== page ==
Pending Home Sales index dipped 1.3% in April following a 0.9% slip in March. This measure of contracts signed on existing homes predicts a slight pullback in those sales for May and June. The problem is supply, with inventories down 9% from a year ago, not demand. “Realtors are indicating that foot traffic is higher than a year ago,” according to the National Association of Realtors (NAR) chief economist.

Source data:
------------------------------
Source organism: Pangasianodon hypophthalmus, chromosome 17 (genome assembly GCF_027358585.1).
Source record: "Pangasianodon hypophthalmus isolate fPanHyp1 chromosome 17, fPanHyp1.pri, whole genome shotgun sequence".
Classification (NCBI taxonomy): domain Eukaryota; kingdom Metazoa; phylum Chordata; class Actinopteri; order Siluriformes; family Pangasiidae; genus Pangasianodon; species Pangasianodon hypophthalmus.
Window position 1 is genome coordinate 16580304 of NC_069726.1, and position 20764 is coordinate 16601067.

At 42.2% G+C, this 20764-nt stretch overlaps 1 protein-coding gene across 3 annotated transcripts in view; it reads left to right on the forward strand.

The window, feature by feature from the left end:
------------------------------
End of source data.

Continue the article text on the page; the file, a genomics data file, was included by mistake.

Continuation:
With supply low and demand high, economists expect prices to rise, and they have. Last week the March S&P CoreLogic Case-Shiller National Home Price Index posted a 5.8% annual gain. We also had the Black Knight Home Price Index with an identical 5.8% yearly hike, which got economists parroting each other about affordability concerns. So it was refreshing when a major provider of settlement services reported that although affordability is decreasing, home prices adjusted for changes in income and interest rates are still 32.5% below their July 2006 peak and even 9.3% below prices in January 2000. Nothing to squawk about there. Thanks to Amy Oister of Supreme Lending www.AmyOister.SupremeLending.com for sharing”Inside Lending Market Snapshot”